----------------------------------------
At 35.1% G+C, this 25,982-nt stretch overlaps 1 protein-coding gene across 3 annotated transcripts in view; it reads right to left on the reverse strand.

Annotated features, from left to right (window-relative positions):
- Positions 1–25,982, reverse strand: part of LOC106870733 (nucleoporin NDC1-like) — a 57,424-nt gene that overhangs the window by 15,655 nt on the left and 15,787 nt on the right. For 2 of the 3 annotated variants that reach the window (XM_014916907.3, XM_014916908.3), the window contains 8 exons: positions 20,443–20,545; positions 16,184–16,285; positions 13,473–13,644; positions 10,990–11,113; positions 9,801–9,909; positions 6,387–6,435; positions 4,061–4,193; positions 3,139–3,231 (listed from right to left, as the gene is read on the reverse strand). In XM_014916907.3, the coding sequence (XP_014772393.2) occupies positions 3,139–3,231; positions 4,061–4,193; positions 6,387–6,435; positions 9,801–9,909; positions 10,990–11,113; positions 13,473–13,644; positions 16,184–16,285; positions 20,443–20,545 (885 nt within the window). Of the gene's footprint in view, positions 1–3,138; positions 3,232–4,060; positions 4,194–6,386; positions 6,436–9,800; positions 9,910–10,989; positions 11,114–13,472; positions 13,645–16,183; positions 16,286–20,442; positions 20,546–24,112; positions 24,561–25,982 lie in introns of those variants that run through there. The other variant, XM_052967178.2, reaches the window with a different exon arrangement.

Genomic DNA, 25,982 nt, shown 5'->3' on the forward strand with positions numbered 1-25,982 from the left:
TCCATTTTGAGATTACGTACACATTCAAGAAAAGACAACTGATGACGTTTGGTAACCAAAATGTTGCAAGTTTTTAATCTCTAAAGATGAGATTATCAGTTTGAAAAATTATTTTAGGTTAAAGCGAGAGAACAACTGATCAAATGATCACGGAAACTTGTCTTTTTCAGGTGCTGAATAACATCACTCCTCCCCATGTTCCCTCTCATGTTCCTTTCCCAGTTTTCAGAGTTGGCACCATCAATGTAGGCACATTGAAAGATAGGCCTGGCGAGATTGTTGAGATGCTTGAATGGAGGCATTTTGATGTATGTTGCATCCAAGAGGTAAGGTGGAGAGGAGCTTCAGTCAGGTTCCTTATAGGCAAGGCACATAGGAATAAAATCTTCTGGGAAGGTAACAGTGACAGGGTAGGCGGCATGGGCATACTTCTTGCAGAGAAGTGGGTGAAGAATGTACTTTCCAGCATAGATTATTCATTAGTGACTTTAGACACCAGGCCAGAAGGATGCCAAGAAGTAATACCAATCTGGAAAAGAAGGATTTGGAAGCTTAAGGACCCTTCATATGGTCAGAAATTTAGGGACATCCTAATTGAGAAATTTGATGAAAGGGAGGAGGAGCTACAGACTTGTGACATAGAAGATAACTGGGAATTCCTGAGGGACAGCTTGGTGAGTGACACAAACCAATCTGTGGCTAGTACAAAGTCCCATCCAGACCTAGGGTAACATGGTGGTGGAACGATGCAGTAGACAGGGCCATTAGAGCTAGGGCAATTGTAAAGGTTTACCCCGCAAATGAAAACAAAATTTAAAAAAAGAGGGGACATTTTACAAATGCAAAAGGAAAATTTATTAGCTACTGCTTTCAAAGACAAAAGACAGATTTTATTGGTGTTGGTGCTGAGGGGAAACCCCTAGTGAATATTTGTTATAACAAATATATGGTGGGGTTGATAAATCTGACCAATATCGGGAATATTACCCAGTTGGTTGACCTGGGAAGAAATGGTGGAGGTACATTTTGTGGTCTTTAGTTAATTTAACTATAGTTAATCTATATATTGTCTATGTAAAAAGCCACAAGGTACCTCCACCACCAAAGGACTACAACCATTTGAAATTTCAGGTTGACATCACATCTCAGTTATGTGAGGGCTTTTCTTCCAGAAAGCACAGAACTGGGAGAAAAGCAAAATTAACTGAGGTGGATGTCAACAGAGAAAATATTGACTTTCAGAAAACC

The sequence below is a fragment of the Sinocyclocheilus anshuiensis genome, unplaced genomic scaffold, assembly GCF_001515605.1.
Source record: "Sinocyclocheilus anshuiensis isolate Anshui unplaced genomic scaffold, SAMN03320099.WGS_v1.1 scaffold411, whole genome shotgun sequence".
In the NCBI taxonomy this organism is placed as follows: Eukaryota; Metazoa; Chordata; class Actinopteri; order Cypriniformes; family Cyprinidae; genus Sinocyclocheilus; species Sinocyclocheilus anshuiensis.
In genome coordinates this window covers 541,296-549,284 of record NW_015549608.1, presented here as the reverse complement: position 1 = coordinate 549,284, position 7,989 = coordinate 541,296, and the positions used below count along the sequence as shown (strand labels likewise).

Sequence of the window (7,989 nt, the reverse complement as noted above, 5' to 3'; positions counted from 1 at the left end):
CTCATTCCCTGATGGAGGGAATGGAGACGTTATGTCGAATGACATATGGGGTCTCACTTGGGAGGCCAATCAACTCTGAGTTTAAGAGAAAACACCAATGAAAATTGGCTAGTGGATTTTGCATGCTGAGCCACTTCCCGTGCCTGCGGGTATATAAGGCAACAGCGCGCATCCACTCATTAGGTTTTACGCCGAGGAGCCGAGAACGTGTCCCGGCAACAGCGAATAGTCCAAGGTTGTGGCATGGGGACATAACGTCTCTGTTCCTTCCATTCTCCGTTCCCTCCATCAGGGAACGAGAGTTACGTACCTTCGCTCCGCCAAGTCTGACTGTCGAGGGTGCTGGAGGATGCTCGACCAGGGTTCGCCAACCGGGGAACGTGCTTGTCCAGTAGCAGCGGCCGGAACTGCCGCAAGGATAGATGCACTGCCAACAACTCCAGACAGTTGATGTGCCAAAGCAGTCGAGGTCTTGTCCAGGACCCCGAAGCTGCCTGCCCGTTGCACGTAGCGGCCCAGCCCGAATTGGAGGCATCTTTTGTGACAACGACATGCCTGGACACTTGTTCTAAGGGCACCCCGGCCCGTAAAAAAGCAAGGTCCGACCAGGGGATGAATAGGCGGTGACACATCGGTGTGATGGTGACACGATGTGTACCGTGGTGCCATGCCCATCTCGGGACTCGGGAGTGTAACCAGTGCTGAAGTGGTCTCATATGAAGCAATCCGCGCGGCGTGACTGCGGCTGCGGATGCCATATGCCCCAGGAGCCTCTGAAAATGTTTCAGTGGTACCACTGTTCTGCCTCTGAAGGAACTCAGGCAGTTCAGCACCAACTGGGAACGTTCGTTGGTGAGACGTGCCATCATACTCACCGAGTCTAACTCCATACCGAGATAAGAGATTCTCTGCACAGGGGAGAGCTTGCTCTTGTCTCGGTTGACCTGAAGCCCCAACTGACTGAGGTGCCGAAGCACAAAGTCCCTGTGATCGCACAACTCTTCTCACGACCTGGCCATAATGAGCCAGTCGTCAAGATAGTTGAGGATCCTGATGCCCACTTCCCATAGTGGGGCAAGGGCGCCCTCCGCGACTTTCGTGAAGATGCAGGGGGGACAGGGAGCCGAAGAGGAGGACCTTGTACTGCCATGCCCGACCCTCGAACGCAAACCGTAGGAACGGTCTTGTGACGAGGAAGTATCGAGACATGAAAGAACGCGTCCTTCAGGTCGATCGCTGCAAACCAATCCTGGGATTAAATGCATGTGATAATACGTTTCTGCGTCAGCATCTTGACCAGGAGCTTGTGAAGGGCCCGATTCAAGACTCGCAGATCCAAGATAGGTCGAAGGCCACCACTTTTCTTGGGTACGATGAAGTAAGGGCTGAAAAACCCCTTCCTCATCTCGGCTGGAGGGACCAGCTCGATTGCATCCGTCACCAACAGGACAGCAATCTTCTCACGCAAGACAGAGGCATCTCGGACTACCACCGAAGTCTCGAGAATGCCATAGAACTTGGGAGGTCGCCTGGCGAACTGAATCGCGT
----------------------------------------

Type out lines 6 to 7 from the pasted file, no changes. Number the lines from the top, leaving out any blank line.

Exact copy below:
The sequence below is a fragment of the Sinocyclocheilus anshuiensis genome, unplaced genomic scaffold, assembly GCF_001515605.1.
Source record: "Sinocyclocheilus anshuiensis isolate Anshui unplaced genomic scaffold, SAMN03320099.WGS_v1.1 scaffold411, whole genome shotgun sequence".